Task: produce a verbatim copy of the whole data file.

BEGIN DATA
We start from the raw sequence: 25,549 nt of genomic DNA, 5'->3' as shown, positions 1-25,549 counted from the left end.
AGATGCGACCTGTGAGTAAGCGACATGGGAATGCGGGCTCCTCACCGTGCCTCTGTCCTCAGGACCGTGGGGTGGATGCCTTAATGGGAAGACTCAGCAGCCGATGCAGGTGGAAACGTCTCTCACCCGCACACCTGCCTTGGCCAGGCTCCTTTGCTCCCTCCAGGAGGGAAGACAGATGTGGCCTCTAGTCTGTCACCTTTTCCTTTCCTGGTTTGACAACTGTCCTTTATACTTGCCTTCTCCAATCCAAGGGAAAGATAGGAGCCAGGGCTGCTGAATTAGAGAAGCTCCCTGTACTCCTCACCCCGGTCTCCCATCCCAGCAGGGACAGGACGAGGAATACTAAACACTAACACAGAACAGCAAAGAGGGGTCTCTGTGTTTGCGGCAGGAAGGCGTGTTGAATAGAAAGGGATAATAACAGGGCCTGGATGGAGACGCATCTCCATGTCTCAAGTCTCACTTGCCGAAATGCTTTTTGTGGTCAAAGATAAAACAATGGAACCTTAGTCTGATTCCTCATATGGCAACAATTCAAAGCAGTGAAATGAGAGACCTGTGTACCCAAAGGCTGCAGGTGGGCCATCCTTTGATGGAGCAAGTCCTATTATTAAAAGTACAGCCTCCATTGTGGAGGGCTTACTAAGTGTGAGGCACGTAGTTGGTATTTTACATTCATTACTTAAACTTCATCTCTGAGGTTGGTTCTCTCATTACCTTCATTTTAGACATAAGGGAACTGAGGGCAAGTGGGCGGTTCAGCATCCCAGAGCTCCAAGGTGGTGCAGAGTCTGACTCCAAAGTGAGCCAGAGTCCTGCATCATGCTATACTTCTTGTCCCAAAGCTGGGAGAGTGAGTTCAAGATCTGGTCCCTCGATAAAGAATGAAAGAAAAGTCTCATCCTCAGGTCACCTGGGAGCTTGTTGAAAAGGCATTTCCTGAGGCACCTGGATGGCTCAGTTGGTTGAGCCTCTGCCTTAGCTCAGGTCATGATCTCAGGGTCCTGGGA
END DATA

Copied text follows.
We start from the raw sequence: 25,549 nt of genomic DNA, 5'->3' as shown, positions 1-25,549 counted from the left end.
AGATGCGACCTGTGAGTAAGCGACATGGGAATGCGGGCTCCTCACCGTGCCTCTGTCCTCAGGACCGTGGGGTGGATGCCTTAATGGGAAGACTCAGCAGCCGATGCAGGTGGAAACGTCTCTCACCCGCACACCTGCCTTGGCCAGGCTCCTTTGCTCCCTCCAGGAGGGAAGACAGATGTGGCCTCTAGTCTGTCACCTTTTCCTTTCCTGGTTTGACAACTGTCCTTTATACTTGCCTTCTCCAATCCAAGGGAAAGATAGGAGCCAGGGCTGCTGAATTAGAGAAGCTCCCTGTACTCCTCACCCCGGTCTCCCATCCCAGCAGGGACAGGACGAGGAATACTAAACACTAACACAGAACAGCAAAGAGGGGTCTCTGTGTTTGCGGCAGGAAGGCGTGTTGAATAGAAAGGGATAATAACAGGGCCTGGATGGAGACGCATCTCCATGTCTCAAGTCTCACTTGCCGAAATGCTTTTTGTGGTCAAAGATAAAACAATGGAACCTTAGTCTGATTCCTCATATGGCAACAATTCAAAGCAGTGAAATGAGAGACCTGTGTACCCAAAGGCTGCAGGTGGGCCATCCTTTGATGGAGCAAGTCCTATTATTAAAAGTACAGCCTCCATTGTGGAGGGCTTACTAAGTGTGAGGCACGTAGTTGGTATTTTACATTCATTACTTAAACTTCATCTCTGAGGTTGGTTCTCTCATTACCTTCATTTTAGACATAAGGGAACTGAGGGCAAGTGGGCGGTTCAGCATCCCAGAGCTCCAAGGTGGTGCAGAGTCTGACTCCAAAGTGAGCCAGAGTCCTGCATCATGCTATACTTCTTGTCCCAAAGCTGGGAGAGTGAGTTCAAGATCTGGTCCCTCGATAAAGAATGAAAGAAAAGTCTCATCCTCAGGTCACCTGGGAGCTTGTTGAAAAGGCATTTCCTGAGGCACCTGGATGGCTCAGTTGGTTGAGCCTCTGCCTTAGCTCAGGTCATGATCTCAGGGTCCTGGGA